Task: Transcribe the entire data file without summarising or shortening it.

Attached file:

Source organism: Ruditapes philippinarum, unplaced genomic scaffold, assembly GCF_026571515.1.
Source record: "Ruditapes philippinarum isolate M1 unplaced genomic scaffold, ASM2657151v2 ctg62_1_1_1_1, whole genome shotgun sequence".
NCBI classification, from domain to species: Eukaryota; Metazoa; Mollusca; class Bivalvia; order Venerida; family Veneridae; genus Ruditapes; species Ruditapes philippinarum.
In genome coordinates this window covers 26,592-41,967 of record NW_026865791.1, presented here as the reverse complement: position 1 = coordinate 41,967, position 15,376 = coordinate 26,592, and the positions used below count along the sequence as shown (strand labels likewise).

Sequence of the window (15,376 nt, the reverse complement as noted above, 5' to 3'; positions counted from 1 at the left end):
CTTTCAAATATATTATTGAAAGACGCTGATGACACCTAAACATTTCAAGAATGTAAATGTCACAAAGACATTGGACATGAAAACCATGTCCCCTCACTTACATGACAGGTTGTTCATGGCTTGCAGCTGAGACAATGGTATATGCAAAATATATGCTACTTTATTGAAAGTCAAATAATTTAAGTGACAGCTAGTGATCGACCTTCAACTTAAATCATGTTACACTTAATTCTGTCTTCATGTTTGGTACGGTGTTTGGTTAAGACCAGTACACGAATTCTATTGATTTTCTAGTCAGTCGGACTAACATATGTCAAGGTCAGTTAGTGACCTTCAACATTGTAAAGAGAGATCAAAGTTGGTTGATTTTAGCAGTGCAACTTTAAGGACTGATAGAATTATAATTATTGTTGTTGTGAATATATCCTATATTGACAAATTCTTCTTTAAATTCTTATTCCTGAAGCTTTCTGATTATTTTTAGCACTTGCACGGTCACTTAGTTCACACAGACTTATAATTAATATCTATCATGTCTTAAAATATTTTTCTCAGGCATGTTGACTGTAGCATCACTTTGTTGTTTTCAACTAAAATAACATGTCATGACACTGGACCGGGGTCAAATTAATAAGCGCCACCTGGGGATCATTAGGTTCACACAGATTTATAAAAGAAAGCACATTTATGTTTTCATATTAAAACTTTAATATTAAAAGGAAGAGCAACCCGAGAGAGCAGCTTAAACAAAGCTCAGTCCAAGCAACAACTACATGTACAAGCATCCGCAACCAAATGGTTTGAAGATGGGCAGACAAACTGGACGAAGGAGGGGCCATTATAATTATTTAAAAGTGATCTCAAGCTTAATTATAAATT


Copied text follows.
Source organism: Ruditapes philippinarum, unplaced genomic scaffold, assembly GCF_026571515.1.
Source record: "Ruditapes philippinarum isolate M1 unplaced genomic scaffold, ASM2657151v2 ctg62_1_1_1_1, whole genome shotgun sequence".
NCBI classification, from domain to species: Eukaryota; Metazoa; Mollusca; class Bivalvia; order Venerida; family Veneridae; genus Ruditapes; species Ruditapes philippinarum.
In genome coordinates this window covers 26,592-41,967 of record NW_026865791.1, presented here as the reverse complement: position 1 = coordinate 41,967, position 15,376 = coordinate 26,592, and the positions used below count along the sequence as shown (strand labels likewise).

Sequence of the window (15,376 nt, the reverse complement as noted above, 5' to 3'; positions counted from 1 at the left end):
CTTTCAAATATATTATTGAAAGACGCTGATGACACCTAAACATTTCAAGAATGTAAATGTCACAAAGACATTGGACATGAAAACCATGTCCCCTCACTTACATGACAGGTTGTTCATGGCTTGCAGCTGAGACAATGGTATATGCAAAATATATGCTACTTTATTGAAAGTCAAATAATTTAAGTGACAGCTAGTGATCGACCTTCAACTTAAATCATGTTACACTTAATTCTGTCTTCATGTTTGGTACGGTGTTTGGTTAAGACCAGTACACGAATTCTATTGATTTTCTAGTCAGTCGGACTAACATATGTCAAGGTCAGTTAGTGACCTTCAACATTGTAAAGAGAGATCAAAGTTGGTTGATTTTAGCAGTGCAACTTTAAGGACTGATAGAATTATAATTATTGTTGTTGTGAATATATCCTATATTGACAAATTCTTCTTTAAATTCTTATTCCTGAAGCTTTCTGATTATTTTTAGCACTTGCACGGTCACTTAGTTCACACAGACTTATAATTAATATCTATCATGTCTTAAAATATTTTTCTCAGGCATGTTGACTGTAGCATCACTTTGTTGTTTTCAACTAAAATAACATGTCATGACACTGGACCGGGGTCAAATTAATAAGCGCCACCTGGGGATCATTAGGTTCACACAGATTTATAAAAGAAAGCACATTTATGTTTTCATATTAAAACTTTAATATTAAAAGGAAGAGCAACCCGAGAGAGCAGCTTAAACAAAGCTCAGTCCAAGCAACAACTACATGTACAAGCATCCGCAACCAAATGGTTTGAAGATGGGCAGACAAACTGGACGAAGGAGGGGCCATTATAATTATTTAAAAGTGATCTCAAGCTTAATTATAAATT